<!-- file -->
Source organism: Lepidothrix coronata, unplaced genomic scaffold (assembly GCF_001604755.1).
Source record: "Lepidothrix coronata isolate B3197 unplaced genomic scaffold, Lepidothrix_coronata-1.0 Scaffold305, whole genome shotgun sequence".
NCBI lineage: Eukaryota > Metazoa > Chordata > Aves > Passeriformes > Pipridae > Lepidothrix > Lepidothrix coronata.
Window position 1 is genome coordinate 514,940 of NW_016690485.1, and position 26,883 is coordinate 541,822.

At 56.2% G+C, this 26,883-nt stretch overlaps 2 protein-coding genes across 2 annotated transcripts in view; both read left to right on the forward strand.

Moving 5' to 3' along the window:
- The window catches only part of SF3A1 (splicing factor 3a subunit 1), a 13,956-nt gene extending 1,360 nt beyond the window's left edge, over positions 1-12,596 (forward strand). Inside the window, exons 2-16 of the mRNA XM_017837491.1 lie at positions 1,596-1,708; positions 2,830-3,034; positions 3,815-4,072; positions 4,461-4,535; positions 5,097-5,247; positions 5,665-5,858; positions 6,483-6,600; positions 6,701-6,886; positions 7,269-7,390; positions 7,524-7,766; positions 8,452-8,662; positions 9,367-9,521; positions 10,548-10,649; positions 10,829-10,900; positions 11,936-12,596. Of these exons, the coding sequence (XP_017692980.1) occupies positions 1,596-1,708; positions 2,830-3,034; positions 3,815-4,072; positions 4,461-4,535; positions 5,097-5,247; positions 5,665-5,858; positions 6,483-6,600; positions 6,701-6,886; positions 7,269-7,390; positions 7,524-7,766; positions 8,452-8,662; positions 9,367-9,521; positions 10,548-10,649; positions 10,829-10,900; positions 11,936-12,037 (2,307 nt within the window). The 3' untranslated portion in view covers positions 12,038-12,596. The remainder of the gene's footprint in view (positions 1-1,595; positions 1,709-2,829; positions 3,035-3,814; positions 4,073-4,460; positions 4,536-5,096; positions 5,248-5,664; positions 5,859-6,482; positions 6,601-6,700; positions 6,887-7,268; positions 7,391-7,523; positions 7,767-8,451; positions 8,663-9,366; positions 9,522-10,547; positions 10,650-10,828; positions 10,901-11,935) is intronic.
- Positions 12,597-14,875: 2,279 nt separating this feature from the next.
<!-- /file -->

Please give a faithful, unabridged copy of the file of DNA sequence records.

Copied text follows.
Source organism: Lepidothrix coronata, unplaced genomic scaffold (assembly GCF_001604755.1).
Source record: "Lepidothrix coronata isolate B3197 unplaced genomic scaffold, Lepidothrix_coronata-1.0 Scaffold305, whole genome shotgun sequence".
NCBI lineage: Eukaryota > Metazoa > Chordata > Aves > Passeriformes > Pipridae > Lepidothrix > Lepidothrix coronata.
Window position 1 is genome coordinate 514,940 of NW_016690485.1, and position 26,883 is coordinate 541,822.

At 56.2% G+C, this 26,883-nt stretch overlaps 2 protein-coding genes across 2 annotated transcripts in view; both read left to right on the forward strand.

Moving 5' to 3' along the window:
- The window catches only part of SF3A1 (splicing factor 3a subunit 1), a 13,956-nt gene extending 1,360 nt beyond the window's left edge, over positions 1-12,596 (forward strand). Inside the window, exons 2-16 of the mRNA XM_017837491.1 lie at positions 1,596-1,708; positions 2,830-3,034; positions 3,815-4,072; positions 4,461-4,535; positions 5,097-5,247; positions 5,665-5,858; positions 6,483-6,600; positions 6,701-6,886; positions 7,269-7,390; positions 7,524-7,766; positions 8,452-8,662; positions 9,367-9,521; positions 10,548-10,649; positions 10,829-10,900; positions 11,936-12,596. Of these exons, the coding sequence (XP_017692980.1) occupies positions 1,596-1,708; positions 2,830-3,034; positions 3,815-4,072; positions 4,461-4,535; positions 5,097-5,247; positions 5,665-5,858; positions 6,483-6,600; positions 6,701-6,886; positions 7,269-7,390; positions 7,524-7,766; positions 8,452-8,662; positions 9,367-9,521; positions 10,548-10,649; positions 10,829-10,900; positions 11,936-12,037 (2,307 nt within the window). The 3' untranslated portion in view covers positions 12,038-12,596. The remainder of the gene's footprint in view (positions 1-1,595; positions 1,709-2,829; positions 3,035-3,814; positions 4,073-4,460; positions 4,536-5,096; positions 5,248-5,664; positions 5,859-6,482; positions 6,601-6,700; positions 6,887-7,268; positions 7,391-7,523; positions 7,767-8,451; positions 8,663-9,366; positions 9,522-10,547; positions 10,650-10,828; positions 10,901-11,935) is intronic.
- Positions 12,597-14,875: 2,279 nt separating this feature from the next.